After a week at base camp it was time to head back out to a satellite camp. Myself, some staff members and a bunch of school boys started the hike there after lunch, and miraculously made it in about two hours. When we arrived, a bunch of my friends were waiting at the camp entrance to welcome me in which was a nice surprise.
Guanales camp is so nice! Rather than Cantiles, the entirety of which seems to be at a 45 degree angle, Guanales is nice and flat, and a bit more open. It’s situated right next to a big river, in the middle of a valley, so it’s pretty spectacular views all round. The ‘facilities’ were pretty similar to Cantiles– tents, trenches, eating/fire area, and cooking area.
We had some seriously epic days in Guanales – the first of which was when we combined the Habitat and Invertebrate teams to do transect 2, arguably the hardest in Cusuco. Amazingly, the boys wanted to complete the whole thing, rather than turn back for lunch like most school groups do. Since I’d already spent the first half of the week with this group, they already knew the drill and we had a lot of fun. It rained harder than I’ve ever experienced on the hike back this day. It cleared as suddenly as it had came, so I went to have a shower. Very bad idea as the rain promptly returned, and the river got so wild I almost couldn’t cross it to get back! Unfortunately that night the entire camp flooded, leading to some extremely wet, miserable school kids the next morning.
The light trap at Guanales was a lot of fun, because it was really close to the campfire which meant lots of people usually came to visit me so I didn’t have to sit there for ours on end by myself. We got a lot of rhino beetles, some of the most ridiculously uncoordinated creatures I’ve ever come across. They seemed to have a lot of difficulty making it to the light, often battering me and unsuspecting school kids about the head before they made it.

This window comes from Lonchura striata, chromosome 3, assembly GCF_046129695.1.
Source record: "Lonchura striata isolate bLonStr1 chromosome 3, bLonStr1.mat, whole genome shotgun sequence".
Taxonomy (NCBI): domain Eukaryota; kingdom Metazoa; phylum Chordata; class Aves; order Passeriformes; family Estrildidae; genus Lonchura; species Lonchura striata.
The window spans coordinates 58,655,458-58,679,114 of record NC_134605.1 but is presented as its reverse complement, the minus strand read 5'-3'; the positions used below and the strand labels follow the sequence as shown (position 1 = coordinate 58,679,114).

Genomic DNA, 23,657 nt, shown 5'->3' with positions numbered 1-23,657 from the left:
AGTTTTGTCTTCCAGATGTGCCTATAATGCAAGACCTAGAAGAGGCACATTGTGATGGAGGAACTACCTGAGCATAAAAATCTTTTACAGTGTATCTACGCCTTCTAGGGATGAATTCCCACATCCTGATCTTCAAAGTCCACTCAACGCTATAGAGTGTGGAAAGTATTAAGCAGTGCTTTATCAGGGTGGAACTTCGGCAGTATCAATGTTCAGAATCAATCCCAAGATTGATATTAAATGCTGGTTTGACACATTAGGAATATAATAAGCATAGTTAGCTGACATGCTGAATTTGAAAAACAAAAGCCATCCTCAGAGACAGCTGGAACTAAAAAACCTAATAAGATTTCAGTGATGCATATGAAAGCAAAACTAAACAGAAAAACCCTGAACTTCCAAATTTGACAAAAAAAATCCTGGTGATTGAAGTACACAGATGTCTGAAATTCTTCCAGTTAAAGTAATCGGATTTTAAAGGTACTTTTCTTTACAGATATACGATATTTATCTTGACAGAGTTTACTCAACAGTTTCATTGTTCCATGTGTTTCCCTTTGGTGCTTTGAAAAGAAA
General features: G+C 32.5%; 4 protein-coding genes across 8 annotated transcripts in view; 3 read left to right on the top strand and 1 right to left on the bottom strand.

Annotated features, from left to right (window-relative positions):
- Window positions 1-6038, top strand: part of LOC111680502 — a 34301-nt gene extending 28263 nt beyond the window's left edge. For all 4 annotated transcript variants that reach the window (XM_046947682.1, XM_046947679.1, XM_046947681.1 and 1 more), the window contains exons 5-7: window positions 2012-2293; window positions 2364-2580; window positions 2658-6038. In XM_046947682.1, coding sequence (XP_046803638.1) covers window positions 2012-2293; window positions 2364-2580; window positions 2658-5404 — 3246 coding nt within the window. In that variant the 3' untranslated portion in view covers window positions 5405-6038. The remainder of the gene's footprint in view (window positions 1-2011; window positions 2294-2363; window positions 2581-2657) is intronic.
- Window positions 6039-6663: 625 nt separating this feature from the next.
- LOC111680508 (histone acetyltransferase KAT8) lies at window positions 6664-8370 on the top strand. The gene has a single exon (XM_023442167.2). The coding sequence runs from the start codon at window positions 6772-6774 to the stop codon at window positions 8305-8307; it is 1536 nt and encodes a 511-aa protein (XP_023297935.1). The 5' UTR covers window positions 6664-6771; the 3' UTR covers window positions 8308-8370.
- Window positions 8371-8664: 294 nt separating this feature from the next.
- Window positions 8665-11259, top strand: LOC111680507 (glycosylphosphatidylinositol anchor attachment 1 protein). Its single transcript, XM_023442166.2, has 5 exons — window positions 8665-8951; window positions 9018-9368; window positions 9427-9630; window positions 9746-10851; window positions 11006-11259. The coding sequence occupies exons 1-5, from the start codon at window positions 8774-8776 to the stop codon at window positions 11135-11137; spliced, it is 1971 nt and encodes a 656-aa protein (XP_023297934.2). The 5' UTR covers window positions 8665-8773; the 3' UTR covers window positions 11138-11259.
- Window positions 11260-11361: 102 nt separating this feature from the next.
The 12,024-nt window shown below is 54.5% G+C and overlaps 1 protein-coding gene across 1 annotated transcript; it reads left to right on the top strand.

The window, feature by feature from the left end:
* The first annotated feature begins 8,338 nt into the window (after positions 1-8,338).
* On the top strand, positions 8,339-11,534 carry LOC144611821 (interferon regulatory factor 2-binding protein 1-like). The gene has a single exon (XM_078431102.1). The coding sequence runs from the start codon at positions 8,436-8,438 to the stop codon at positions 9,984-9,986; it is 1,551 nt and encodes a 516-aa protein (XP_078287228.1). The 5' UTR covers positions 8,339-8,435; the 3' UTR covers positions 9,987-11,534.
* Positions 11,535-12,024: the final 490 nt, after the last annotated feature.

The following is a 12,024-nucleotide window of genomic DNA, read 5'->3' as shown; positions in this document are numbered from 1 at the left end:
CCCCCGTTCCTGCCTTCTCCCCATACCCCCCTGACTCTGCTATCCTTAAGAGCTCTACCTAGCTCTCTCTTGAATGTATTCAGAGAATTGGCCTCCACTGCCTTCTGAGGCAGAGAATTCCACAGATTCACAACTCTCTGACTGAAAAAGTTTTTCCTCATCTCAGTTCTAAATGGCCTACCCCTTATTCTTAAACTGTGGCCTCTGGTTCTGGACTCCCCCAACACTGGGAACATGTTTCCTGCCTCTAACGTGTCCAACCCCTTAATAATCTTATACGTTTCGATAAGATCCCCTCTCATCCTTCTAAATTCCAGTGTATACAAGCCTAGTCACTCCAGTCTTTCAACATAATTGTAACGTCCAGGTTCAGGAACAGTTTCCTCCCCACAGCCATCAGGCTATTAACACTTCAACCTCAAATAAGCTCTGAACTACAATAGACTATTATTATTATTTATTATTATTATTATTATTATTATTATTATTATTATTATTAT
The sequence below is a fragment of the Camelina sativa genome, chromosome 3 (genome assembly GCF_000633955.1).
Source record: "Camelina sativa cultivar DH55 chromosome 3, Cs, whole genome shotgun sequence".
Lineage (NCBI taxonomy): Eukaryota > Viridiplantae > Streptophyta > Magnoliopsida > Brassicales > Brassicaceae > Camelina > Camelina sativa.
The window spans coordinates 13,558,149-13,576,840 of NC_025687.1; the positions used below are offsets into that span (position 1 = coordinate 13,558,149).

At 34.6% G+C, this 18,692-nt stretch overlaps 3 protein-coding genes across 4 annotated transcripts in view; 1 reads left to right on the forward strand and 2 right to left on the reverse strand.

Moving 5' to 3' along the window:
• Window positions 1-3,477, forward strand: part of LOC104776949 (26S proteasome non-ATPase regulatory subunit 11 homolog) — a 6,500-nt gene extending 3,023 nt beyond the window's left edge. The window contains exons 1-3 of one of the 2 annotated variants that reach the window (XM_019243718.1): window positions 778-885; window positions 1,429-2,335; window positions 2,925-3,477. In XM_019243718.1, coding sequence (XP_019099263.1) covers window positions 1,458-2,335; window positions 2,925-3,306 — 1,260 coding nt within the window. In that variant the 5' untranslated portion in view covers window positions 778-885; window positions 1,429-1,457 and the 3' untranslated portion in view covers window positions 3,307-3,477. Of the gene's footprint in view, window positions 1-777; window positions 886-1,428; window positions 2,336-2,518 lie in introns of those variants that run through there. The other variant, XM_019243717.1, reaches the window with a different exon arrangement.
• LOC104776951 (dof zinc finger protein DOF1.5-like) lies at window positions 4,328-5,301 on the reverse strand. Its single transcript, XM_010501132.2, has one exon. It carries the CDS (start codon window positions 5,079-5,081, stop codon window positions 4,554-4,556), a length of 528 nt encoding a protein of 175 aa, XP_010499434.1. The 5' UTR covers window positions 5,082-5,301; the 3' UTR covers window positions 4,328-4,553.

Guanales was also the first time that we were HORRIFIED by what we think was a kind of goat moth. People were literally screaming in reaction to it, and it became a bit of a legend among staff members, passed around via jungle mail, re-enactments and drawings. No one managed to get any photos, so we might never know what the beast was.
On one of my very rare days off, I got to go out with the bird team to see red capped manakins. This was definitely one of the highlights of my trip. Manakins are known for their extremely unusual mating displays. When there is a female around, males will gather to do a special dance in the hopes of impressing her, the main component of which is a hysterical super speedy moonwalk type manoeuvre. If you’ve not seen this before you can watch this to see what I’m talking about.
Luckily for me, the bird team caught a female manakin in their mist nets, so we released it near where the males had been hanging out and got to see them all dance up close which was incredible.
In week 7, the invert team were crowned with the special ‘Scientist of the Week’ hat, which was primarily for the excellent feedback about me from the all boys school which was really nice. It’s good to know that we are actually making an impression on the students.
At the end of week 7 it was back to base camp for some much needed dry tents and clothes!